U.S. Attorney General William Barr (AP/Vadim Ghirda)

Trump's attorney general shakes up staff at jail where Jeffrey Epstein died

Two staffers who were supposed to check on Epstein allegedly fell asleep for a few hours and then falsified records


Matthew Rozsa
August 14, 2019 2:09PM (UTC)

Attorney General William Barr has made major staffing changes at the jail where Jeffrey Epstein, the billionaire financier and registered sex offender, was found dead Saturday in an apparent suicide.

"Today, the attorney general directed the Bureau of Prisons to temporarily assign the warden at the Metropolitan Correctional Center in New York to the Bureau’s Northeast Regional Office pending the outcome of the FBI and OIG investigations into the apparent suicide of Jeffrey Epstein, a former MCC inmate," Department of Justice spokesperson Kerri Kupec said in a statement to ABC News.

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The previous warden will be temporarily replaced by James Petrucci, the warden at the Federal Correctional Institution in Otisville, New York.

The previous warden of the jail, Lamine N’Diaye, will be temporarily reassigned to a Bureau of Prisons office in Philadelphia as the FBI and Department of Justice's inspector general conduct inquiries, according to The New York Times. The Times also reported that two staff members who were supposed to check on Epstein allegedly fell asleep for about three hours and falsified prison records in order to cover up their error. Those two employees were placed on administrative leave and could potentially face criminal charges, as logging false entries into an official log could be deemed a federal crime.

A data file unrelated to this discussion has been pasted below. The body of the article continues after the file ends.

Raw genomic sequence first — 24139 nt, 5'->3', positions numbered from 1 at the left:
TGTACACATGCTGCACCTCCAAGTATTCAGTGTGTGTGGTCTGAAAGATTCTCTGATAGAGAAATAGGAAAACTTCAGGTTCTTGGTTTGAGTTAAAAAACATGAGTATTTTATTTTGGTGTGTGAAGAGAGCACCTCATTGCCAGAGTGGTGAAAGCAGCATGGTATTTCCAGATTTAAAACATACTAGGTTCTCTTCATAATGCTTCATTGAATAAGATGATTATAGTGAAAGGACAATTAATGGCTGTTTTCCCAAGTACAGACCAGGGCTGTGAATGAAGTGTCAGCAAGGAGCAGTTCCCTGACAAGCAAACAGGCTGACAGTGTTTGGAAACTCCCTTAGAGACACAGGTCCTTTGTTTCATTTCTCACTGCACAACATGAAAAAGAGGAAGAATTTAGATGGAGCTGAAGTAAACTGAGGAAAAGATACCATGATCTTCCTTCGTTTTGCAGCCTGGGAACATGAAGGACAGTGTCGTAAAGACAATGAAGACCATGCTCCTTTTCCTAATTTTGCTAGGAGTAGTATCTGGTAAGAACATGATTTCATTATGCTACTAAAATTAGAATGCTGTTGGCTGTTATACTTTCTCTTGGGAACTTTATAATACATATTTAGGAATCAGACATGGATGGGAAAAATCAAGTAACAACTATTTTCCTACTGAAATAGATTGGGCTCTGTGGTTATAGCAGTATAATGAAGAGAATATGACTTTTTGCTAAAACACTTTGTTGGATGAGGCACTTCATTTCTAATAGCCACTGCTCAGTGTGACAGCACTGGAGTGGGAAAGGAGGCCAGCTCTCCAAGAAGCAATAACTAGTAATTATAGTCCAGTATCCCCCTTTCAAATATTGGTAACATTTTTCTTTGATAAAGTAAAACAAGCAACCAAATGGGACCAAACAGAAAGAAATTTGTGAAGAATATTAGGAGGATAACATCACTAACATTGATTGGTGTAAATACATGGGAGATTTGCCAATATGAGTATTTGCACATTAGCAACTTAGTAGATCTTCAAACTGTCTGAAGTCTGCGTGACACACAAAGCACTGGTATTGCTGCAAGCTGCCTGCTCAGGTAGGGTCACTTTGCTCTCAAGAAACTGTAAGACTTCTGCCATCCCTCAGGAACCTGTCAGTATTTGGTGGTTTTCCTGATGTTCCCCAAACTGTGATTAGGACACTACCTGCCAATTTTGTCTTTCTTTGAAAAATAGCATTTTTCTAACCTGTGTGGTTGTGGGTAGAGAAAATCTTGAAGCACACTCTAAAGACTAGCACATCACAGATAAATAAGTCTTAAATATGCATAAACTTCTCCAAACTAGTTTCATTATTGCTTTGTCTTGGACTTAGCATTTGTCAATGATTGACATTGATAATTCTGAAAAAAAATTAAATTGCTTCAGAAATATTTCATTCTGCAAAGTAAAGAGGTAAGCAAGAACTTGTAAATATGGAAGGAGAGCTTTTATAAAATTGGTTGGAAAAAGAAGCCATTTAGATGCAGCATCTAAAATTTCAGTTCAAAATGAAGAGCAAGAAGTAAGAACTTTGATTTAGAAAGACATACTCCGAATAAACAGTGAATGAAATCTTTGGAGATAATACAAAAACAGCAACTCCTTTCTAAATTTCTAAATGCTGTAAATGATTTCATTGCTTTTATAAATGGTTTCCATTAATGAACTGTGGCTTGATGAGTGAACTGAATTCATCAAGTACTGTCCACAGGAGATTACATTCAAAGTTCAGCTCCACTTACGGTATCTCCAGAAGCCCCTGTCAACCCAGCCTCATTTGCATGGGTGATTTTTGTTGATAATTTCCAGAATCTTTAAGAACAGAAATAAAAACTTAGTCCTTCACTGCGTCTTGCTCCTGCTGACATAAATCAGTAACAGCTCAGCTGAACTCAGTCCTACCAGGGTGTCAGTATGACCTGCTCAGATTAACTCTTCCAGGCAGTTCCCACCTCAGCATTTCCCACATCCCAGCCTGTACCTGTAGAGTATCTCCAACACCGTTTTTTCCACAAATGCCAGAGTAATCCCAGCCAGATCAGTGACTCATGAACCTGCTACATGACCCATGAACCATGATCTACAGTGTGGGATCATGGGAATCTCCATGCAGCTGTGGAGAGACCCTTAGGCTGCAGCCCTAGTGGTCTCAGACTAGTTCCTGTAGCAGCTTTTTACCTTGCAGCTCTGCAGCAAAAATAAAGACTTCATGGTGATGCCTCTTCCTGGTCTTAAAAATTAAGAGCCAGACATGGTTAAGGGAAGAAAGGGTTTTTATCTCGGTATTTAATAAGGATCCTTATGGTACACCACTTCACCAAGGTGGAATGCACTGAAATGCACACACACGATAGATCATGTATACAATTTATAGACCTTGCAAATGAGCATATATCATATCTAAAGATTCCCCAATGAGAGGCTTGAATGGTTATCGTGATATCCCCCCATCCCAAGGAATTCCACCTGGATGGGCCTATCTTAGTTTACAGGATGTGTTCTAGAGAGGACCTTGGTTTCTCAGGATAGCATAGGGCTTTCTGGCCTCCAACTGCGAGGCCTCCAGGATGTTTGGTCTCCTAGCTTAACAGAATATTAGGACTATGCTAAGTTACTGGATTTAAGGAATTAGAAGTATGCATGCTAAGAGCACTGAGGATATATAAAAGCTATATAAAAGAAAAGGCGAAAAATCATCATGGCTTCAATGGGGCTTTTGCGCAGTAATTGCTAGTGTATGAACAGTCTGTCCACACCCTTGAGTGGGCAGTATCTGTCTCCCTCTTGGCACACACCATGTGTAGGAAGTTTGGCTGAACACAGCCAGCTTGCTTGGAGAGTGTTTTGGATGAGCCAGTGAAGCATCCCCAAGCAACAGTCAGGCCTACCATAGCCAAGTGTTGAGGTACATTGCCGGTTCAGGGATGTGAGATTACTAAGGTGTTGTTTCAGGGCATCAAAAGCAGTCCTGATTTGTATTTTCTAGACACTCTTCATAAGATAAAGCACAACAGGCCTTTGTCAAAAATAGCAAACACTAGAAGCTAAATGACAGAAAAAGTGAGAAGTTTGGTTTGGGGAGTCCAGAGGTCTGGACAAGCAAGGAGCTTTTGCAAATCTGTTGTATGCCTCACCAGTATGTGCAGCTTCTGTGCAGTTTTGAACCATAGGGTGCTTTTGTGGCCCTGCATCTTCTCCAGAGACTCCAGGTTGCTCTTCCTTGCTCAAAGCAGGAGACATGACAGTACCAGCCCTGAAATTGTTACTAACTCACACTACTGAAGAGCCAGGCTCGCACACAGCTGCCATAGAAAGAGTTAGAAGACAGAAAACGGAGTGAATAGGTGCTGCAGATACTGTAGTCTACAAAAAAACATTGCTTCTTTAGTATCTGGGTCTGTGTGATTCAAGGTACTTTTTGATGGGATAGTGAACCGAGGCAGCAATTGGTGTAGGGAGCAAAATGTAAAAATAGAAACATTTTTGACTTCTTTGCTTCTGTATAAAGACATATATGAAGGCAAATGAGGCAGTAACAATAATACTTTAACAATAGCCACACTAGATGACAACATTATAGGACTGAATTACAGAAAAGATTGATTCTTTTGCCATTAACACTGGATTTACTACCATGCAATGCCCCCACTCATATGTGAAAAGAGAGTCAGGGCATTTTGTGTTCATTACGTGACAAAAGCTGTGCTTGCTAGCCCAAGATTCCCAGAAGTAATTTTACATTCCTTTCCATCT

The two officers in question were supposed to check on Epstein every 30 minutes.

Barr has previously expressed outrage at the mishandling of Epstein's incarceration, particularly given that the disgraced former financier had previously been on suicide watch. Epstein was deemed to no longer be a suicide threat six days after his first apparent attempt to commit suicide. However, his roommate was later transferred out of his cell, even though it is standard practice for people who were recently taken off of suicide watch to be given a roommate.

"I was appalled and frankly angry to learn of the [Metropolitan Correctional Center's] failure to adequately secure this prisoner," Barr told a law enforcement group Monday in New Orleans. "We are now learning of serious irregularities at this facility that are deeply concerning and demand a thorough investigation."

"This sex trafficking case was very important to DOJ and me personally," he added. "FBI and office of DOJ IG will get to the bottom of what happened, and there will be accountability."

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Although Barr vowed that Epstein's victims will receive justice, former federal prosecutor Renato Mariotti explained in a New York Times editorial on Tuesday why his death will likely make justice much harder to achieve.

"In the short term, the public may learn the most from the Department of Justice inspector general’s investigation of Mr. Epstein’s questionable Florida plea deal and the investigation of his death," Mariotti wrote. "Even if no corruption or foul play was involved (which could result in charges), the public has a right to know how and why Mr. Epstein died."

"The victims will regrettably never see Mr. Epstein brought to justice, and unless one of his accomplices is charged, they may never see a public trial that establishes the abuse they suffered," he continued. "They instead face the challenge of protracted civil litigation, which can yield monetary compensation but cannot bring them justice or make them truly whole."


Matthew Rozsa

Matthew Rozsa is a breaking news writer for Salon. He holds an MA in History from Rutgers University-Newark and is ABD in his PhD program in History at Lehigh University. His work has appeared in Mic, Quartz and MSNBC.

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